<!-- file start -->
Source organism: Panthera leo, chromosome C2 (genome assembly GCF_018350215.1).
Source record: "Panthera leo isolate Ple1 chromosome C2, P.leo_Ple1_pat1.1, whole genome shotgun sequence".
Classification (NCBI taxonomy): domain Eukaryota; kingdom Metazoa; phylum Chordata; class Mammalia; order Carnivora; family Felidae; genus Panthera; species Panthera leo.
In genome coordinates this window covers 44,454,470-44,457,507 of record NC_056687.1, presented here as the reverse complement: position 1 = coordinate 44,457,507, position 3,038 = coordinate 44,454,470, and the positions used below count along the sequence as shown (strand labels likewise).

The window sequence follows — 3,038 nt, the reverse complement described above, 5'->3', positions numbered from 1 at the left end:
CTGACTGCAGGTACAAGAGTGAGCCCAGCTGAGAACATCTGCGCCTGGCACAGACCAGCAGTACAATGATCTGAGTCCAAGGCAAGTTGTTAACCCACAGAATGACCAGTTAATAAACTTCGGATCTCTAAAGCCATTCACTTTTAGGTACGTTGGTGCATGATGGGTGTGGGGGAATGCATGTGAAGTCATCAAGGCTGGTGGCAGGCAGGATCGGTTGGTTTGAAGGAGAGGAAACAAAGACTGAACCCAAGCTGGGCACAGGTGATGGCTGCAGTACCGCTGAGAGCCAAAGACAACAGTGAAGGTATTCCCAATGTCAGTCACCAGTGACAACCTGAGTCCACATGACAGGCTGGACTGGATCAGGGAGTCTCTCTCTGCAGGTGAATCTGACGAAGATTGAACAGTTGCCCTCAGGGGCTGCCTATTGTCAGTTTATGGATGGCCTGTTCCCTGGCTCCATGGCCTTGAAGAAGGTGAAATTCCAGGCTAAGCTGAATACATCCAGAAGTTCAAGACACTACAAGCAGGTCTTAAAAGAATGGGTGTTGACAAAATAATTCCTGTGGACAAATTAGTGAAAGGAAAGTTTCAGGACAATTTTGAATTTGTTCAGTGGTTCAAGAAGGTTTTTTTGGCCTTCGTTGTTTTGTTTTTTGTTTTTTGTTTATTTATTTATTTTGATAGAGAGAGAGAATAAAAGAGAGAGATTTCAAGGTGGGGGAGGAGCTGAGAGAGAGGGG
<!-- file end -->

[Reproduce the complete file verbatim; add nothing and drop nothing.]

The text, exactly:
Source organism: Panthera leo, chromosome C2 (genome assembly GCF_018350215.1).
Source record: "Panthera leo isolate Ple1 chromosome C2, P.leo_Ple1_pat1.1, whole genome shotgun sequence".
Classification (NCBI taxonomy): domain Eukaryota; kingdom Metazoa; phylum Chordata; class Mammalia; order Carnivora; family Felidae; genus Panthera; species Panthera leo.
In genome coordinates this window covers 44,454,470-44,457,507 of record NC_056687.1, presented here as the reverse complement: position 1 = coordinate 44,457,507, position 3,038 = coordinate 44,454,470, and the positions used below count along the sequence as shown (strand labels likewise).

The window sequence follows — 3,038 nt, the reverse complement described above, 5'->3', positions numbered from 1 at the left end:
CTGACTGCAGGTACAAGAGTGAGCCCAGCTGAGAACATCTGCGCCTGGCACAGACCAGCAGTACAATGATCTGAGTCCAAGGCAAGTTGTTAACCCACAGAATGACCAGTTAATAAACTTCGGATCTCTAAAGCCATTCACTTTTAGGTACGTTGGTGCATGATGGGTGTGGGGGAATGCATGTGAAGTCATCAAGGCTGGTGGCAGGCAGGATCGGTTGGTTTGAAGGAGAGGAAACAAAGACTGAACCCAAGCTGGGCACAGGTGATGGCTGCAGTACCGCTGAGAGCCAAAGACAACAGTGAAGGTATTCCCAATGTCAGTCACCAGTGACAACCTGAGTCCACATGACAGGCTGGACTGGATCAGGGAGTCTCTCTCTGCAGGTGAATCTGACGAAGATTGAACAGTTGCCCTCAGGGGCTGCCTATTGTCAGTTTATGGATGGCCTGTTCCCTGGCTCCATGGCCTTGAAGAAGGTGAAATTCCAGGCTAAGCTGAATACATCCAGAAGTTCAAGACACTACAAGCAGGTCTTAAAAGAATGGGTGTTGACAAAATAATTCCTGTGGACAAATTAGTGAAAGGAAAGTTTCAGGACAATTTTGAATTTGTTCAGTGGTTCAAGAAGGTTTTTTTGGCCTTCGTTGTTTTGTTTTTTGTTTTTTGTTTATTTATTTATTTTGATAGAGAGAGAGAATAAAAGAGAGAGATTTCAAGGTGGGGGAGGAGCTGAGAGAGAGGGG